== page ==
Saturday, April 16, 2005

"The Lord Giveth and the Lord Taketh Away . . . "

My sweet dog Maddie died this morning at 8:40 at the hospital over in Ohio. And in the end the vets were still baffled over what caused the bleeding that started in her nose and eventually spread to her whole system. They considered auto-immune diseases, they looked again at the possibility of cancer, but the presenting symptoms and the test results all militated against these diagnoses. What it really looked like was rat poisoning. Like she'd got into some Warfarin. But I don't have any rat poison around my place. I don't know anybody in the neighborhood who keeps rat poison around his place. And Maddie, with her bad back two weeks ago, wasn't in a position to go walking round the neighborhood to pick any up along the way.

So what was it? What killed my little dog so quickly? I suppose this is one of those "If-God-wants-me-to-know-the-answer-to-that-He'll-let-me-know" questions. There's no question, though, that I'm glad one of the late shift vets called me at 12:30 AM last night and told me that if I wanted to see Maddie alive, I'd better come right away. I arrived there around 2:00 AM. She was lying on her side and couldn't get up. But she wagged her tail when she saw me-- the last she did-- and after awhile pulled herself out of her kennel to lay her head on my lap. We remained like that till 8:00 AM, when the staff moved us to an examination room, to await the morning shift attending vet. But it was all over long before the vet arrived.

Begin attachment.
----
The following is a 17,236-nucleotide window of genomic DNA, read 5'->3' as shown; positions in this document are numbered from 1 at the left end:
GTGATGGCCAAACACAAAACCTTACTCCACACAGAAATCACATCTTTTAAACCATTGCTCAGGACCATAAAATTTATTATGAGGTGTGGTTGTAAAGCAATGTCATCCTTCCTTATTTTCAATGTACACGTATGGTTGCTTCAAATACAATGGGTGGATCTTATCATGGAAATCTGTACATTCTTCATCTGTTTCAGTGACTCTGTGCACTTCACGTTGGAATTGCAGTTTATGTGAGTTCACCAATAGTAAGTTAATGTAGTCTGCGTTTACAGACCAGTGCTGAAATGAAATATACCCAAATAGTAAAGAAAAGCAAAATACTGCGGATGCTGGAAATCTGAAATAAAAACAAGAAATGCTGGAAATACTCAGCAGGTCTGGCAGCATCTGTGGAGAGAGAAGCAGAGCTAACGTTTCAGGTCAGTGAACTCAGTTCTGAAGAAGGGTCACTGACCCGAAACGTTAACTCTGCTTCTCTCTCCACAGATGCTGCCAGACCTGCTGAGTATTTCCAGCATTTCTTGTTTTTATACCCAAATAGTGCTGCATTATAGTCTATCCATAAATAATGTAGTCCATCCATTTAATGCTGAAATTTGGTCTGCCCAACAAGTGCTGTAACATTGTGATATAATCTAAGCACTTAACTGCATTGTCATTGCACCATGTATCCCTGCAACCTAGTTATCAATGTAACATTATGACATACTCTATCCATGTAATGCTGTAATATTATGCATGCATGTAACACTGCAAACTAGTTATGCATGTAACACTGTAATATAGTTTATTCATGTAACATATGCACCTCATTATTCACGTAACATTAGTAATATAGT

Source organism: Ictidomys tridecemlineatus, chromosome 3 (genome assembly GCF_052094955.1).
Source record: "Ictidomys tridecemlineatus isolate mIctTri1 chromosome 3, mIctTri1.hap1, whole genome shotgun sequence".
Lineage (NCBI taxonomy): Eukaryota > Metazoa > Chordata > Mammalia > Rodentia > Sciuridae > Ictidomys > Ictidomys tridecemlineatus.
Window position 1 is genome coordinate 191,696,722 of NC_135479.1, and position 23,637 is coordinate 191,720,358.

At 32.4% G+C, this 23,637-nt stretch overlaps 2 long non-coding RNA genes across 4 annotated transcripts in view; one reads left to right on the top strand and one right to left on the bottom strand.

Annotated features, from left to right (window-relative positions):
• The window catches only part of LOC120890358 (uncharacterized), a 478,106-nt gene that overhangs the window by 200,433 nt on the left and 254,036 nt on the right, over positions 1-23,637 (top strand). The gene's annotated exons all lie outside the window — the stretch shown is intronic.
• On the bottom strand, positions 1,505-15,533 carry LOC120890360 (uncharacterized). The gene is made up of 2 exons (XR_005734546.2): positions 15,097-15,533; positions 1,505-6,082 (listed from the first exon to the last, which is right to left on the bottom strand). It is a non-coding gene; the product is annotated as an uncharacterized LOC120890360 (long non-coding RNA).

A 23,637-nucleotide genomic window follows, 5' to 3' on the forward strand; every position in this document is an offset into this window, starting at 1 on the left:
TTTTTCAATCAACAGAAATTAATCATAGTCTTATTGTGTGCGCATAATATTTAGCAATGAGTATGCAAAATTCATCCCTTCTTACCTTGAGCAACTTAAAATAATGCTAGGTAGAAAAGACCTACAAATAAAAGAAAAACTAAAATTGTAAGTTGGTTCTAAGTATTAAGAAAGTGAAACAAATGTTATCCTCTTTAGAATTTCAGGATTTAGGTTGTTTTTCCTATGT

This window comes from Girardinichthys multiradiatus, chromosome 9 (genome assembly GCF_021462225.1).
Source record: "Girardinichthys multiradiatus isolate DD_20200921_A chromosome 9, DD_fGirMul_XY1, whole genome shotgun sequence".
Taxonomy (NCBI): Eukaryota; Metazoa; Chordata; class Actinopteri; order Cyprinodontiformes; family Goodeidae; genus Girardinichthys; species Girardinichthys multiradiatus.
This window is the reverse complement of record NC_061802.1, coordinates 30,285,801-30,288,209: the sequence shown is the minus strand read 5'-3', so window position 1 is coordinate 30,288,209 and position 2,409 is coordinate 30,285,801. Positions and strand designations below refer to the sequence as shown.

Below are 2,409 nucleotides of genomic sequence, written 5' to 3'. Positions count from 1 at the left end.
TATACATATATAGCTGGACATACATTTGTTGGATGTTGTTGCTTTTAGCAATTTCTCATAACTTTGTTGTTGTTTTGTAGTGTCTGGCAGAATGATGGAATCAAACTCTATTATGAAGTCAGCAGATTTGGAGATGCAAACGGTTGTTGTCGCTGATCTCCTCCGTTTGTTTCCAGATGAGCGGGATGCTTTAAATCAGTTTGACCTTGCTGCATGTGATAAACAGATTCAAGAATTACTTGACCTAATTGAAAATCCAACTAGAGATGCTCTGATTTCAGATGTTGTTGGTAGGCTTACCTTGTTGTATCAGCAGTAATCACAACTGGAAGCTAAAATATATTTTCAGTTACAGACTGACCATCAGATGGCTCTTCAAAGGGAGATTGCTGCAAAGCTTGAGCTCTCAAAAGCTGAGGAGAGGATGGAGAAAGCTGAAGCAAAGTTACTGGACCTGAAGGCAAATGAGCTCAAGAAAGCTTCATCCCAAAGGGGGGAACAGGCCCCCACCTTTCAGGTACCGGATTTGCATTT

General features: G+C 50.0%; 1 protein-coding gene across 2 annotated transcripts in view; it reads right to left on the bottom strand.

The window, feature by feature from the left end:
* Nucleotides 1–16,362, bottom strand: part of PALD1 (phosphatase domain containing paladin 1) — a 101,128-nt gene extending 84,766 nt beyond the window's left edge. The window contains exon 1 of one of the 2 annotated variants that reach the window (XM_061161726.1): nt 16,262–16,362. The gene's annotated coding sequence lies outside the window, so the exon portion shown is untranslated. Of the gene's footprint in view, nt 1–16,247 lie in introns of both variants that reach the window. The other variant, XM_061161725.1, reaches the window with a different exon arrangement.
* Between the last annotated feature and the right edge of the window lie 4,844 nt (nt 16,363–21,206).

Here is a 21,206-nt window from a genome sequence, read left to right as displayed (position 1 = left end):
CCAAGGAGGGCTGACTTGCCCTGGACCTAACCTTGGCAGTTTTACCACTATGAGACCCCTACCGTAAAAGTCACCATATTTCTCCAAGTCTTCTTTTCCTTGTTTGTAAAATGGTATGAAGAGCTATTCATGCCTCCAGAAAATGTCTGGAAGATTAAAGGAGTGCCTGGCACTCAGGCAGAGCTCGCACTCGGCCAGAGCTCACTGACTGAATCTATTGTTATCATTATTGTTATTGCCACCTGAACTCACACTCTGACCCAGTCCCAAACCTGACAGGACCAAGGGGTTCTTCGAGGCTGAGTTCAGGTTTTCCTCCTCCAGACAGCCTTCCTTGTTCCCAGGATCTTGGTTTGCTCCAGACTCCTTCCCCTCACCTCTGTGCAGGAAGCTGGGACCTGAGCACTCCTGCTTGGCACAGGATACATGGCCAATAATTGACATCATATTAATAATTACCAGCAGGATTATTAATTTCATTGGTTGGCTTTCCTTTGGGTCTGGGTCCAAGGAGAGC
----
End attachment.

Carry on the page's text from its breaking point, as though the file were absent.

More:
I've brought Maddie home and built her a little pine plank coffin with a brass plate with her name and dates on it on the lid. Tomorrow evening a friend will come and help me bury her in the back garden. I'd like to mark the spot with a rose bush-- a dog rose (rosa canina) if someone would sell me one.

But in the meantime I'm having to get used to the idea she's gone. I keep wanting to call her and expect that she'll come. Then I simply want to swear when I remember how things are. Not at God; just at the fearful and obnoxious unfairness of the last enemy, Death. And I think that if this is how I feel when I've merely lost a beloved pet, how truly terrible the onslaught must be when it's launched against one bereaved of a beloved child, parent, sibling, or spouse. Life seems so tenuous and fragile-- a statement I probably should reflect on theologically, but not now. Not tonight. I've had no sleep since Friday morning, and now that everything's done that needed to be done, the adrenalin that has kept me going is as spent and defunct as my poor little dog.